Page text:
We raise machines alone

Pick your computing paradigm: analog, digital, quantum (or even symbolic). Now, think about the attempt to ascend the tree of abstraction, from logic gates to general intelligence. What’s missing? One answer I’ve been considering —inspired by Reward is not the optimisation target—is this: others.

I’m not an all-in Girardian, but I do think that our ideas and aversions being a consequence of triangular, mimetic dynamics is plausible. Even likely. The following passage from Alex Danco’s “short and dangerous” introduction to mimetic desire illuminates* the concept at a basic level:

“As we grow up and live our lives, we watch others and learn what it is we ought to want. Aside from the basics, like food, water, shelter and sex, our desire for any particular object or experience is not hard-coded into our DNA; we’ve learned to want it by watching other people. But what is hard-coded into our DNA and hard-wired into our brains is the desire to be; and to belong. The true root of all desire, Girard and others argue, is never in the objects or the experience we pursue; it’s really about the other person from whom we’ve learned to want these things.

Girard calls these people the “mediators” or the “models” for our desire: at a deep neurological level, when we watch other people and pattern our desires off theirs, we are not so much acquiring a desire for that object so much as learning to mimic somebody, and striving to become them or become like them. Girard calls this phenomenon mimetic desire. We don’t want; we want to be.”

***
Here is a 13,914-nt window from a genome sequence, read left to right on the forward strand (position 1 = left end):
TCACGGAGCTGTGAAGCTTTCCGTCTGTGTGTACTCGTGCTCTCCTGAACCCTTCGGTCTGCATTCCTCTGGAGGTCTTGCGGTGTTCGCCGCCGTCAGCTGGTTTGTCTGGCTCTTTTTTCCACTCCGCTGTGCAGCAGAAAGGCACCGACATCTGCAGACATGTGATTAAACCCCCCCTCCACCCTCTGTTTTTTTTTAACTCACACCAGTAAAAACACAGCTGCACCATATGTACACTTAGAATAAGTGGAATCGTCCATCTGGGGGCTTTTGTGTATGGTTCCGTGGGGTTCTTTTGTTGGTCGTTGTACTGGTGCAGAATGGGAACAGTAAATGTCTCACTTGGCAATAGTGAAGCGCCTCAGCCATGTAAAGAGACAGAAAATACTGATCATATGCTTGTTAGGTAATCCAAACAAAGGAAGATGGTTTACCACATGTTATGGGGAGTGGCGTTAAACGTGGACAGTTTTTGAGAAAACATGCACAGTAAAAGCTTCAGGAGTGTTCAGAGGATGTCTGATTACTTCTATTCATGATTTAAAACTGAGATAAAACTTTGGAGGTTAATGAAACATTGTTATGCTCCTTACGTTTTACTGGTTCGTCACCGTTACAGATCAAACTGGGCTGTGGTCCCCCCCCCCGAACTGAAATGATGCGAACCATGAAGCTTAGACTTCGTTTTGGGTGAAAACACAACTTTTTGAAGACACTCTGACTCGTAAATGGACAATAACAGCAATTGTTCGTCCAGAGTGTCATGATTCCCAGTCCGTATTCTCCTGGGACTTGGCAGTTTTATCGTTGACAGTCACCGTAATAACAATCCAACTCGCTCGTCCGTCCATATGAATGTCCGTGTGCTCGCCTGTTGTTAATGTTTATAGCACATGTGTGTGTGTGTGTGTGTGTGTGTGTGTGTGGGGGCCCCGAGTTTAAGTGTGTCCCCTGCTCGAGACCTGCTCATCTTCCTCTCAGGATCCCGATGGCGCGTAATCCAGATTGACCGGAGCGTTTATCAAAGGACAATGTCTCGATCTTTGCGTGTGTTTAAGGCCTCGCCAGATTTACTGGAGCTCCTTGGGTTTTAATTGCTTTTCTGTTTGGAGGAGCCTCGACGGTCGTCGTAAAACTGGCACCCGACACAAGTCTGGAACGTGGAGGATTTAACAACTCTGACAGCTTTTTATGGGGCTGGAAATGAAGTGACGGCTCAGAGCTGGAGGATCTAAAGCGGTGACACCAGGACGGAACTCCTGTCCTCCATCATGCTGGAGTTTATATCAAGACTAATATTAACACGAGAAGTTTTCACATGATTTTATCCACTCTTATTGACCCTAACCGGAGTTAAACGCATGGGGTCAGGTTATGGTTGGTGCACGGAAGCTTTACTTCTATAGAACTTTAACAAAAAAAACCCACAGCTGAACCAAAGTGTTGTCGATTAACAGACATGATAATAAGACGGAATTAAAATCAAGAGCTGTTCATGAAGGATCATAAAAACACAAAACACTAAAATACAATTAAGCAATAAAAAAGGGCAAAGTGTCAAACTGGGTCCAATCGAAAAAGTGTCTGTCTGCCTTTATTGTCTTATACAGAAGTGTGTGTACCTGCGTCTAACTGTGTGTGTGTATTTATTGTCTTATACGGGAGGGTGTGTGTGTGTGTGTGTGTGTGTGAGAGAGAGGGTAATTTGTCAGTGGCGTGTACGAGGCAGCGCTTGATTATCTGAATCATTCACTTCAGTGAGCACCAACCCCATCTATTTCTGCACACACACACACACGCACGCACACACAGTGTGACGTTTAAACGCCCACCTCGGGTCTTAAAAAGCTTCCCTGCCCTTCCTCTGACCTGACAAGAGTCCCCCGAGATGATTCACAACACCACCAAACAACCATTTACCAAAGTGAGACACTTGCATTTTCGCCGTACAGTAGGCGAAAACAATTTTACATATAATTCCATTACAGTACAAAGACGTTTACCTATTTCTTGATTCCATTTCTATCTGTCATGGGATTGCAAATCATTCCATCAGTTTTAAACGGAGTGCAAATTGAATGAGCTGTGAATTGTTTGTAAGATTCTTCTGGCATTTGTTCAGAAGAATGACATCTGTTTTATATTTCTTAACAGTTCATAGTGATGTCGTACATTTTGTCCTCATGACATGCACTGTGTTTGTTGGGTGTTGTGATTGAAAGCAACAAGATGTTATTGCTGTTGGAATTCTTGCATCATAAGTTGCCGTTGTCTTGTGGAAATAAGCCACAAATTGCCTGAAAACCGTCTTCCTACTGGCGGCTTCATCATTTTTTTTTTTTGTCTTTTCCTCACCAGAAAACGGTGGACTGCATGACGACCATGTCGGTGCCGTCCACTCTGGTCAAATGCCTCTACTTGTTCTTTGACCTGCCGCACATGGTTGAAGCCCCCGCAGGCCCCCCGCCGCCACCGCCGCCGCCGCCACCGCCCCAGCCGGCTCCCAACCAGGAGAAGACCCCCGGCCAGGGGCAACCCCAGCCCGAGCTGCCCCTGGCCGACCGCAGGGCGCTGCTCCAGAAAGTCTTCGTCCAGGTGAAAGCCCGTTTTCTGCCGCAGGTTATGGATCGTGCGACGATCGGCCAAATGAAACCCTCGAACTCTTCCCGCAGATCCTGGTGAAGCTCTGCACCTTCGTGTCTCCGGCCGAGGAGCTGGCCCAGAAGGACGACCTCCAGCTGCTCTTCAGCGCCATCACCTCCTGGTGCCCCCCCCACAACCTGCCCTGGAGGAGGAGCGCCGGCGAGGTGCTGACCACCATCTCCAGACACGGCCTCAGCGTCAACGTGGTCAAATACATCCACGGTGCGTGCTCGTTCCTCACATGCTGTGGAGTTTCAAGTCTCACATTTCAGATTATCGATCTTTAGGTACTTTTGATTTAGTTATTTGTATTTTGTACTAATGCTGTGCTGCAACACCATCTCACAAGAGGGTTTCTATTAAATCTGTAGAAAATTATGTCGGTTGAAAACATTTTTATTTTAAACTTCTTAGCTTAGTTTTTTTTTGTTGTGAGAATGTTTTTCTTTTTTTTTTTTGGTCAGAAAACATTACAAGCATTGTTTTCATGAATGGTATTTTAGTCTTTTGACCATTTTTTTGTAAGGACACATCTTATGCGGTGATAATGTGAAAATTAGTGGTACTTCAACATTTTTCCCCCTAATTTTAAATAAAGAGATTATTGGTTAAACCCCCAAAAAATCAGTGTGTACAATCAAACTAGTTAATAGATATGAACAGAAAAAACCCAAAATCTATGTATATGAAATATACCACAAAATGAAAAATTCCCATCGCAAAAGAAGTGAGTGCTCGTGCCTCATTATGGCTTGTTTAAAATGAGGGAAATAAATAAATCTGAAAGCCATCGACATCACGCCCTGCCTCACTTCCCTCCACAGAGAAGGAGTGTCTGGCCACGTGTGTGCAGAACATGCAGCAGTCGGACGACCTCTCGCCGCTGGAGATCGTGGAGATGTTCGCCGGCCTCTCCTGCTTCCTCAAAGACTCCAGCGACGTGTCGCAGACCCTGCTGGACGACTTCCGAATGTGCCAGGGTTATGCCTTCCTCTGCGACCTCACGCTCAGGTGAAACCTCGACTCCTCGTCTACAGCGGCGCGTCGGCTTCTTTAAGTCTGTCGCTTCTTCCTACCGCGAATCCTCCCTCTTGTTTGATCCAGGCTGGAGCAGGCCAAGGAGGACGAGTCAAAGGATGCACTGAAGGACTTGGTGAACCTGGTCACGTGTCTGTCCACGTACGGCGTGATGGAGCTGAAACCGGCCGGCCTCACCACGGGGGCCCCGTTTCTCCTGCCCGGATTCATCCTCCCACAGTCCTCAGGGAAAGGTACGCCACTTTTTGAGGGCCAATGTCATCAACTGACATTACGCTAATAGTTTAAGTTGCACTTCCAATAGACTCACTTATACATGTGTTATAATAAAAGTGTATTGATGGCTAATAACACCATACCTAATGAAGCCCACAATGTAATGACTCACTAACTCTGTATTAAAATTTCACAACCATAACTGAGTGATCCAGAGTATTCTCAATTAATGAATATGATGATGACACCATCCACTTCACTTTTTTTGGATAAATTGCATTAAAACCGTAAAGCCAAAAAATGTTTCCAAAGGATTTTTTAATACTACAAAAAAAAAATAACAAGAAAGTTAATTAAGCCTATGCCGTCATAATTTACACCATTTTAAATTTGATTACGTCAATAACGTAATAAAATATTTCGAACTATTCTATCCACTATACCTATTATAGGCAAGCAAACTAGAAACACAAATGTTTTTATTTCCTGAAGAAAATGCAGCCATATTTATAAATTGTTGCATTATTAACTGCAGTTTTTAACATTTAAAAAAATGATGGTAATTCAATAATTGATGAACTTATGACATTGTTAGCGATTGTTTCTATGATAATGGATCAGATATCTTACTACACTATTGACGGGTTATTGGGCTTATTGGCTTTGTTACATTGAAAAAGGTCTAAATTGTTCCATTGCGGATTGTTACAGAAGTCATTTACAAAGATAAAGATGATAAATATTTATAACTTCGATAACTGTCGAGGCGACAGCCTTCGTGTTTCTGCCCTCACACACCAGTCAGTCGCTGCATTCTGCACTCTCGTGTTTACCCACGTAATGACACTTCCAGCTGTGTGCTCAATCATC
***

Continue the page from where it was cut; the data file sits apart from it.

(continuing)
Think about what happens when a baby is born. They see other people, almost immediately. As they grow from baby to child to teen to adult, they’re immersed in and surrounded by the presence of others, modelling and mediating their own intentions and behaviour as a consequence of the behaviour and perceived intentions of these numerous people. Machines are not raised like this. We raise machines alone, in solitude.

A human’s being is continuously informed by others, at all times and in all places. A human’s being is swimming in a river of influence, sometimes going with the current, sometimes paddling furiously against it, other times traversing it from side to side—but always its agency is constrained by the current. A machine’s being, in contrast, is informed prior to its operation, in a discrete manner, and in a vastly more limited set of space and time.

I’ve previously caricatured the technological stack as composed of three sections:

  • The boring edge (e.g. silicone, electronics, hardware, low-level languages)